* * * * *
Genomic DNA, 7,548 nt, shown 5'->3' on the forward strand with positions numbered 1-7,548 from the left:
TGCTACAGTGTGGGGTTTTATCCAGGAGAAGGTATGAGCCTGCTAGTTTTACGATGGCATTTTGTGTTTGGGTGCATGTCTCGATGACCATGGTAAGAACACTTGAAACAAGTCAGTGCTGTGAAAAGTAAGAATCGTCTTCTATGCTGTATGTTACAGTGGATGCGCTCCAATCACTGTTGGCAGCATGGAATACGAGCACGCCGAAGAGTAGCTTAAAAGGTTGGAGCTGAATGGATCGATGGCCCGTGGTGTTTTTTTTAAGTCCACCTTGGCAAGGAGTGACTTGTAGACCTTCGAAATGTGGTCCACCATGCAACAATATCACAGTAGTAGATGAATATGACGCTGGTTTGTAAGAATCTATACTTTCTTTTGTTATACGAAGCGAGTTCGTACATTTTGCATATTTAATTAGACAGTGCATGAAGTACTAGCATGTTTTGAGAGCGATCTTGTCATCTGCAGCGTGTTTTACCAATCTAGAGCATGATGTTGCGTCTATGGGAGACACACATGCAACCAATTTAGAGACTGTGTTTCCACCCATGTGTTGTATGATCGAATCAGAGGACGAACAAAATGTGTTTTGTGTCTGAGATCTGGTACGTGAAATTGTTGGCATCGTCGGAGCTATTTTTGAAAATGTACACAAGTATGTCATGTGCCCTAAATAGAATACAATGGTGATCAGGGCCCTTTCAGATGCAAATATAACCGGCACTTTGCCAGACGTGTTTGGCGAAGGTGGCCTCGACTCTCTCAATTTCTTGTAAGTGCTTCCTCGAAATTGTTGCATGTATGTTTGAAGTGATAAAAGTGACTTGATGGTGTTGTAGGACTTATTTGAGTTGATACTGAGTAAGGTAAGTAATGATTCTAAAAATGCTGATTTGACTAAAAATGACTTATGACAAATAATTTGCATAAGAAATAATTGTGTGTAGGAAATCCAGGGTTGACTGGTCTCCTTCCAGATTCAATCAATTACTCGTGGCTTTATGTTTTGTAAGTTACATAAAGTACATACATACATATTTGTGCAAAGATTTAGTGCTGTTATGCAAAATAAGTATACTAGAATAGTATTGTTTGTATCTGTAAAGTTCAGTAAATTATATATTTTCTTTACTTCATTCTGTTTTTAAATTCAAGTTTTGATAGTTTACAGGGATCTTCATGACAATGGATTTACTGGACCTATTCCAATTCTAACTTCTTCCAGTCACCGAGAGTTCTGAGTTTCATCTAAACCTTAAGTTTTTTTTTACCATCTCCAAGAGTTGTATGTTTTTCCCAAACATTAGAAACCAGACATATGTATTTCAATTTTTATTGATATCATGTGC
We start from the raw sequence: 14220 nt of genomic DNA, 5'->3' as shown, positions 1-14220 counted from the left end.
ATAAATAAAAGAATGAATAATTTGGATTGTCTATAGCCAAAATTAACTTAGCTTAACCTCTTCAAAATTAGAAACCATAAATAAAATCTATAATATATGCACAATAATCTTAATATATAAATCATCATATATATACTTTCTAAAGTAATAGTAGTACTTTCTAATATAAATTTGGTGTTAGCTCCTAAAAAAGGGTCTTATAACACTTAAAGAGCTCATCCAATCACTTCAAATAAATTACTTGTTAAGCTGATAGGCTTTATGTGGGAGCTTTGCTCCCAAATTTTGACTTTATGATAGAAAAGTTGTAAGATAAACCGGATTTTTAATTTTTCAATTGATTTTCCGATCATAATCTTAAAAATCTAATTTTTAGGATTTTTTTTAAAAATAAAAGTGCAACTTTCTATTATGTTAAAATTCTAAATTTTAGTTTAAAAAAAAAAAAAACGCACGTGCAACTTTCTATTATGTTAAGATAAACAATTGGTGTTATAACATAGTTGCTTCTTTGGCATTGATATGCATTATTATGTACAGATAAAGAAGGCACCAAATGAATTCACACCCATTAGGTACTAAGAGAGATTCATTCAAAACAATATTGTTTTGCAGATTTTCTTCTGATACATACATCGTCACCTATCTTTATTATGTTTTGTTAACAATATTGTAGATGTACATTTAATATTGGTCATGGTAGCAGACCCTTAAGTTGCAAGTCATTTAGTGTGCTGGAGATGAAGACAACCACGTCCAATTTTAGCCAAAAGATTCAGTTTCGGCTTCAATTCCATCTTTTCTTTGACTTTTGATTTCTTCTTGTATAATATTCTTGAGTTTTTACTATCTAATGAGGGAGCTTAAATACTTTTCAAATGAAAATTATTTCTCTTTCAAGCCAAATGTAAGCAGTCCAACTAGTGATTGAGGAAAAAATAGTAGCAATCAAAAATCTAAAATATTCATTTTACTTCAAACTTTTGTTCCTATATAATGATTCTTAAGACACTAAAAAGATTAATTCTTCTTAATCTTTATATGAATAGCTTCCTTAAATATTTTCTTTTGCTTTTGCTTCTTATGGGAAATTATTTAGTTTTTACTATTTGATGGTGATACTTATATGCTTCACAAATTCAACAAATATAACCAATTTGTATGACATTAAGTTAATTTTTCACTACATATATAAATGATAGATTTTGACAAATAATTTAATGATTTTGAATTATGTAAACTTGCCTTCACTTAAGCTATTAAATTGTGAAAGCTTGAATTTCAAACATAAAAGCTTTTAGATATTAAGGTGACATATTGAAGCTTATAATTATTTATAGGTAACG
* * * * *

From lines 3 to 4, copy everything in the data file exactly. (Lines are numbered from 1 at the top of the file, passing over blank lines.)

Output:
We start from the raw sequence: 14220 nt of genomic DNA, 5'->3' as shown, positions 1-14220 counted from the left end.
ATAAATAAAAGAATGAATAATTTGGATTGTCTATAGCCAAAATTAACTTAGCTTAACCTCTTCAAAATTAGAAACCATAAATAAAATCTATAATATATGCACAATAATCTTAATATATAAATCATCATATATATACTTTCTAAAGTAATAGTAGTACTTTCTAATATAAATTTGGTGTTAGCTCCTAAAAAAGGGTCTTATAACACTTAAAGAGCTCATCCAATCACTTCAAATAAATTACTTGTTAAGCTGATAGGCTTTATGTGGGAGCTTTGCTCCCAAATTTTGACTTTATGATAGAAAAGTTGTAAGATAAACCGGATTTTTAATTTTTCAATTGATTTTCCGATCATAATCTTAAAAATCTAATTTTTAGGATTTTTTTTAAAAATAAAAGTGCAACTTTCTATTATGTTAAAATTCTAAATTTTAGTTTAAAAAAAAAAAAAACGCACGTGCAACTTTCTATTATGTTAAGATAAACAATTGGTGTTATAACATAGTTGCTTCTTTGGCATTGATATGCATTATTATGTACAGATAAAGAAGGCACCAAATGAATTCACACCCATTAGGTACTAAGAGAGATTCATTCAAAACAATATTGTTTTGCAGATTTTCTTCTGATACATACATCGTCACCTATCTTTATTATGTTTTGTTAACAATATTGTAGATGTACATTTAATATTGGTCATGGTAGCAGACCCTTAAGTTGCAAGTCATTTAGTGTGCTGGAGATGAAGACAACCACGTCCAATTTTAGCCAAAAGATTCAGTTTCGGCTTCAATTCCATCTTTTCTTTGACTTTTGATTTCTTCTTGTATAATATTCTTGAGTTTTTACTATCTAATGAGGGAGCTTAAATACTTTTCAAATGAAAATTATTTCTCTTTCAAGCCAAATGTAAGCAGTCCAACTAGTGATTGAGGAAAAAATAGTAGCAATCAAAAATCTAAAATATTCATTTTACTTCAAACTTTTGTTCCTATATAATGATTCTTAAGACACTAAAAAGATTAATTCTTCTTAATCTTTATATGAATAGCTTCCTTAAATATTTTCTTTTGCTTTTGCTTCTTATGGGAAATTATTTAGTTTTTACTATTTGATGGTGATACTTATATGCTTCACAAATTCAACAAATATAACCAATTTGTATGACATTAAGTTAATTTTTCACTACATATATAAATGATAGATTTTGACAAATAATTTAATGATTTTGAATTATGTAAACTTGCCTTCACTTAAGCTATTAAATTGTGAAAGCTTGAATTTCAAACATAAAAGCTTTTAGATATTAAGGTGACATATTGAAGCTTATAATTATTTATAGGTAACG